As it is at most festivals, the people-watching element is sometimes as interesting as the main events themselves.

A DJ’ing sort of competition. Don’t ask who won – or who this guy is – as there was no English spoken from any stage during our time at the festival.

The crowd seemed managed and content with the higher decibels, able to party without many restrictions.

내귀에 도청장치 이상은. Again, nothing spoken in English, so this was pulled from the brochure.

A DJ spinning some tunes inside the HD Cigarette Zone. A few nice additions included showing off a couple of iPads (my first chance to play with the device – they’re fun but won’t replace a laptop) along with a couple of arcade games. It seemed a bit ironic to put a dancing rhythm game inside the smoking zone, but it was probably the best place on the festival grounds to put it in.

As the sun began to set, the crowd swelled and the lines got long – an expected issue with thousands of people all wanting a beer or a hot dog at the same time. Most people seemed to settle into one zone or another, content to hear what they could or simply to stay close to friends.

The biggest complaint of the night came as we tried to leave. A shuttle bus getting people from the subway to the park was supposed to be somewhere in the vicinity – apparently, whoever was in charge of putting up signs was sick that day. There were ZERO signs on display once you began walking away from the festival. The map printed on the brochure was far from helpful – was this the main road or the side road that runs parallel? If you’re trying to find a bus at 2am after drinking, a few signs would be helpful. The fact that a shuttle bus service was provided is helpful – but making it impossible to find renders it useless.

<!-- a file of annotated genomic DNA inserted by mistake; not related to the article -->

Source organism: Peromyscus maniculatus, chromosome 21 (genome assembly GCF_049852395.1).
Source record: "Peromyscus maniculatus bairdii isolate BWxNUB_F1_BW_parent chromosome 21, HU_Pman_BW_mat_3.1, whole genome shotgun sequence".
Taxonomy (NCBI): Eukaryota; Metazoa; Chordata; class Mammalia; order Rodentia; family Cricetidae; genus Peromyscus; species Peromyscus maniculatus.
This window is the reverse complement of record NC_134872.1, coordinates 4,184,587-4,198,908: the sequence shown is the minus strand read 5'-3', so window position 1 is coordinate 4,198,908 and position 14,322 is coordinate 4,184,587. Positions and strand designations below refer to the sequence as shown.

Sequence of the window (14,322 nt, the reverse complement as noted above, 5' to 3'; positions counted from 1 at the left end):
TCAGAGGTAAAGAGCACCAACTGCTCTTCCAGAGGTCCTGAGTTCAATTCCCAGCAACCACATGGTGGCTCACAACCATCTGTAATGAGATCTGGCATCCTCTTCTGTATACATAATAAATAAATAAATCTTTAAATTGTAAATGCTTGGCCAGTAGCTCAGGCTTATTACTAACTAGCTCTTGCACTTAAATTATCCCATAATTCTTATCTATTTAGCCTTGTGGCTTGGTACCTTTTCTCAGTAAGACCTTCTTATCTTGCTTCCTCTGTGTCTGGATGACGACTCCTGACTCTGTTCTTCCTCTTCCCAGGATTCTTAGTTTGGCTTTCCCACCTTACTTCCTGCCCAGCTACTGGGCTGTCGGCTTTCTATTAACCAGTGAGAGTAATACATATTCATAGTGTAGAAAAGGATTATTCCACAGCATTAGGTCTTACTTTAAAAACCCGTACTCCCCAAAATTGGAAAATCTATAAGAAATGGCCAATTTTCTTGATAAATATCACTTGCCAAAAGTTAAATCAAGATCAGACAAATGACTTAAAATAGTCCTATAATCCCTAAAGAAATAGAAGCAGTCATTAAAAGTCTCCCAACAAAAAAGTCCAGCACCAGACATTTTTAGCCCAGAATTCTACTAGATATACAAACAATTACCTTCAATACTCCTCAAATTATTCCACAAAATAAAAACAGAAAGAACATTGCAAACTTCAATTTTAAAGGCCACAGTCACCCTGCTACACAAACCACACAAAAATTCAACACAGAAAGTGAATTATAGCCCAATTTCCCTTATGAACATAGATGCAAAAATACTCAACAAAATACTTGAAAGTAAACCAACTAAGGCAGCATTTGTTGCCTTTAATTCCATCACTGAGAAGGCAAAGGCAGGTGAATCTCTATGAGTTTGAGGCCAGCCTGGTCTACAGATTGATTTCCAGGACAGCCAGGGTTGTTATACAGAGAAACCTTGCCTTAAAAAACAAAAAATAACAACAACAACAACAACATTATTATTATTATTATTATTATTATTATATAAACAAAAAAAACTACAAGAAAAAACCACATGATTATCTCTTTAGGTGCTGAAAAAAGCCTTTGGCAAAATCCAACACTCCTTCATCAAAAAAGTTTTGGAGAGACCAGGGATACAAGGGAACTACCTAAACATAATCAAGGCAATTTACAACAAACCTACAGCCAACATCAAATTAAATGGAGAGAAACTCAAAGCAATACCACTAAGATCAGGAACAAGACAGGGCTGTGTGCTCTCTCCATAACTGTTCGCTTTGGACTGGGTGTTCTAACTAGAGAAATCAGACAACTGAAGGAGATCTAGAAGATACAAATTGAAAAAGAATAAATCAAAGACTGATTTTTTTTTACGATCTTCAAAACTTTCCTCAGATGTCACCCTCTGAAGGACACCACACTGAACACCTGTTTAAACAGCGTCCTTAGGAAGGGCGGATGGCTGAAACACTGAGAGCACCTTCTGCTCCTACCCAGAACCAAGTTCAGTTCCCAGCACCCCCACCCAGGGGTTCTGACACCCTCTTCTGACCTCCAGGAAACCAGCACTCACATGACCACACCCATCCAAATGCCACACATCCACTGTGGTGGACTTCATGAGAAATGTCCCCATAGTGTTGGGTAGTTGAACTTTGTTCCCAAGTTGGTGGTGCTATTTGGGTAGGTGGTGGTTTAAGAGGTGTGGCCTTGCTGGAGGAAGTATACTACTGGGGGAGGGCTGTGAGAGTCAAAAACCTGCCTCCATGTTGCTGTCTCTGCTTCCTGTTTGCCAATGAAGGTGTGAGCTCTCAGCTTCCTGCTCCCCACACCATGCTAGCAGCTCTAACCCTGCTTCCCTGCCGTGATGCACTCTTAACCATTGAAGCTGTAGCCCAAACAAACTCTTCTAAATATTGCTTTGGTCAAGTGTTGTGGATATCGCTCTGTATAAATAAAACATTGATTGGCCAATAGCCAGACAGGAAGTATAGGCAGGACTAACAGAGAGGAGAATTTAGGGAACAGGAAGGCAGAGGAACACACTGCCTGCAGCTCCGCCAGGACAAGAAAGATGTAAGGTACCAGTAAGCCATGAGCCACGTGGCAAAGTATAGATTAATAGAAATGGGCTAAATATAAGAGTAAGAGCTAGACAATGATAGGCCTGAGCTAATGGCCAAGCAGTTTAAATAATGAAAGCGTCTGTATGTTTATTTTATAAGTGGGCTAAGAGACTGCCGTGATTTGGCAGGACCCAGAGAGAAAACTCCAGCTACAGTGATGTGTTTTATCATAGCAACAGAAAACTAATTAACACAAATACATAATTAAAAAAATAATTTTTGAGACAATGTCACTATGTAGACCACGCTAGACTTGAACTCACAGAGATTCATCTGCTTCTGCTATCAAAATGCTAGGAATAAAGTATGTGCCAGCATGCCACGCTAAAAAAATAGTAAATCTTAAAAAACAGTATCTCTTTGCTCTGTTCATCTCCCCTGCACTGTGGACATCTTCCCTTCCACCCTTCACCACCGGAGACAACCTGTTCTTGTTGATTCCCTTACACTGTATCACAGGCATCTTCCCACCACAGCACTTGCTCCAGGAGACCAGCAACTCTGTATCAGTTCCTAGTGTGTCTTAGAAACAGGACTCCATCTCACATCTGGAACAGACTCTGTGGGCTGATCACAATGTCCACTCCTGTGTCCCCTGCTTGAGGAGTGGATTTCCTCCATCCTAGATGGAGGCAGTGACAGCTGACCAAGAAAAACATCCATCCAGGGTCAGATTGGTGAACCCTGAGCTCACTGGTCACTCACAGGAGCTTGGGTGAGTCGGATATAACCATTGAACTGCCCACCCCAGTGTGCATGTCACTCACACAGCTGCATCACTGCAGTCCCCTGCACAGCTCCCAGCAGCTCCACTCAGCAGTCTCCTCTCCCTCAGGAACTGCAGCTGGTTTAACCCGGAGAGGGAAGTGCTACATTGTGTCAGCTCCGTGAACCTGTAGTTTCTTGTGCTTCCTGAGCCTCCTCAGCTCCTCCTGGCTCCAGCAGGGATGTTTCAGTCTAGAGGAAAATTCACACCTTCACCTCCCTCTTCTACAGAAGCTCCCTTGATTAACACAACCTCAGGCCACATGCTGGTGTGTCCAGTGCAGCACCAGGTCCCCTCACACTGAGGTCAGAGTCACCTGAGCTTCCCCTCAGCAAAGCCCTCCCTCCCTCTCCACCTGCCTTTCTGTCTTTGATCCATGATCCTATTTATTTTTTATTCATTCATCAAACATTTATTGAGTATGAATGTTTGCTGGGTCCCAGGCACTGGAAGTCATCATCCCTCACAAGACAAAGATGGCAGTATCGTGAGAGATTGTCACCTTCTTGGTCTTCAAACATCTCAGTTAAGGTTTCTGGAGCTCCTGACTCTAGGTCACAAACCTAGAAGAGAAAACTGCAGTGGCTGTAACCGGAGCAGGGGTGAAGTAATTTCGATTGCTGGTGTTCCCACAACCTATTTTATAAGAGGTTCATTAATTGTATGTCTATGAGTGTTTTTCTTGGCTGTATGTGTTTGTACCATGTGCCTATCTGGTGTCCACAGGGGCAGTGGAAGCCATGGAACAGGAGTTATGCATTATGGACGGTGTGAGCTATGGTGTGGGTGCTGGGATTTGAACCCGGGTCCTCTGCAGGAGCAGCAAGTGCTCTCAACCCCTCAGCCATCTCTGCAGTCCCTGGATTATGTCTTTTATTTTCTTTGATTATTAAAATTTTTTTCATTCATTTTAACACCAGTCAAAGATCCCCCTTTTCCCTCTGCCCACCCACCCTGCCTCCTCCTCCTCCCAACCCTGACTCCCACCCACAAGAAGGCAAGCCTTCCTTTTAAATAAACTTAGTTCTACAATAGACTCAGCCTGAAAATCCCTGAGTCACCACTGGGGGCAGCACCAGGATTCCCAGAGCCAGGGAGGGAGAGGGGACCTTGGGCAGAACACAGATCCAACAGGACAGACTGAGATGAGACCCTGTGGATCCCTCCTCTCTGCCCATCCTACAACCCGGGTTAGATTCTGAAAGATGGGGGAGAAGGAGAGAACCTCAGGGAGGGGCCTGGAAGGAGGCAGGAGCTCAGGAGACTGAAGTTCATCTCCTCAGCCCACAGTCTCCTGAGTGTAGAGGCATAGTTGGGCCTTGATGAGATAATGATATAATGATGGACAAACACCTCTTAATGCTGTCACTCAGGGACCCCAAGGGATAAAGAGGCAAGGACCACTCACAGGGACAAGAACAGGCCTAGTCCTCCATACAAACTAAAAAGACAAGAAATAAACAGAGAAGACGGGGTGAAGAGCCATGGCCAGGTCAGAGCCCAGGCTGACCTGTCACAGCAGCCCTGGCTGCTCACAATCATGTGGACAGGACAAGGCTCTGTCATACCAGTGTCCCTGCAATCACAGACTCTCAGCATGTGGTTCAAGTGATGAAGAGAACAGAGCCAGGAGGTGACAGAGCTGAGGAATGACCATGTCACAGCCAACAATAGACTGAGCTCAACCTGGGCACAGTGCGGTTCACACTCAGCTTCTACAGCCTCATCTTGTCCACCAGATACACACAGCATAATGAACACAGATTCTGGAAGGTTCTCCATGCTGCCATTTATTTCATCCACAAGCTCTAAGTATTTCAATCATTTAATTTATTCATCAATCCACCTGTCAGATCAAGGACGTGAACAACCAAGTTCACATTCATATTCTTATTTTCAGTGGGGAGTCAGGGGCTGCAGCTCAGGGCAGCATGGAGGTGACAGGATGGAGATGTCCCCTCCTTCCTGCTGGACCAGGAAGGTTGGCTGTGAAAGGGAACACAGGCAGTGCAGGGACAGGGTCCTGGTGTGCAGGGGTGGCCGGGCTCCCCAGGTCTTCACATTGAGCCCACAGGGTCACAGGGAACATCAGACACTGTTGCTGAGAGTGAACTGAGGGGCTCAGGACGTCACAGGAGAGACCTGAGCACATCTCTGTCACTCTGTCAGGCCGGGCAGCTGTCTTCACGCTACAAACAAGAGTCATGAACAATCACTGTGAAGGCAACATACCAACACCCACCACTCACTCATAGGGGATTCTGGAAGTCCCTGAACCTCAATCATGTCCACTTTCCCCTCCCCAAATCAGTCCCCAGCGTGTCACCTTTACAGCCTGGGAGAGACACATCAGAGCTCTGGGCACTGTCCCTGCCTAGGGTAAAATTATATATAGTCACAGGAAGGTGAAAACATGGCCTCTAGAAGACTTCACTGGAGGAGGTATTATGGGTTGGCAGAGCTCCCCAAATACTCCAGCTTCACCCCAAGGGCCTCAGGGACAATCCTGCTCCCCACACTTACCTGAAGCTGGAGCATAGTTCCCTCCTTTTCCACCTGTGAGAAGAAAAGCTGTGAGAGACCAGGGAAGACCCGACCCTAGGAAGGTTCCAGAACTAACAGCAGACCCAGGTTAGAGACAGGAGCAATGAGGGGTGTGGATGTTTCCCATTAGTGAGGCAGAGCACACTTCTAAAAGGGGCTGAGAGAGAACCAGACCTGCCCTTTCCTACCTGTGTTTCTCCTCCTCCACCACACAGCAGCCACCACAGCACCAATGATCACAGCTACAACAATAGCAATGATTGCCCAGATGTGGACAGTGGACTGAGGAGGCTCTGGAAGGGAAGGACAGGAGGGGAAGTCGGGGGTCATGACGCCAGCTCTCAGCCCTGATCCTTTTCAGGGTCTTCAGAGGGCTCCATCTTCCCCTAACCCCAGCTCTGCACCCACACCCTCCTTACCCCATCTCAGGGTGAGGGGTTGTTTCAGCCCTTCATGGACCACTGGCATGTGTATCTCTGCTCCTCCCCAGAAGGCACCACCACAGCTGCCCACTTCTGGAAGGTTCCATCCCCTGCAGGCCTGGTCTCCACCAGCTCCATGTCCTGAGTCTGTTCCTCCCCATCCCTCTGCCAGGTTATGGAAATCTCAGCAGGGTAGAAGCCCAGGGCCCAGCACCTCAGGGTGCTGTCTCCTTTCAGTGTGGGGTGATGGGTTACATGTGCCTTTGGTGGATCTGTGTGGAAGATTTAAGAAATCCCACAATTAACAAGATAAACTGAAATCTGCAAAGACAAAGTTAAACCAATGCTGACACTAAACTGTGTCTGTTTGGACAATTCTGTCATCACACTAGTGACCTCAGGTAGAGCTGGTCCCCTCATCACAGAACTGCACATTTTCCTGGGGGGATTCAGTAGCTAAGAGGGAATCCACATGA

That the Jager bar was sold out of Coke at 9pm (seriously?) was unexpected; overheard elsewhere was a couple arguing with staff about bringing in a blanket. This, of course, after hundreds had already entered with tarps or blankets to lay out. The 55,000 won (about $50) ticket did not buy you a camping spot, which was hundreds of meters away; most seemed content to sleep or lay under the stars instead. The security staff, some wearing suits with earwigs, seemed incongruous with the spirit of techno, rock, and hip-hop – but didn’t seem to interfere with the party. As a whole, there was plenty of loud music, plenty of beer, although enough quirks to give a concertgoer pause.

Ratings (out of 5 taeguks):
Ease to arrive:

Foreigner-friendly:

Convenience facilities:

Worth the visit:

Creative Commons License © Chris Backe – 2010

This post was originally published on my blog, Chris in South Korea. If you are reading this on another website and there is no linkback or credit given, you are reading an UNAUTHORIZED FEED.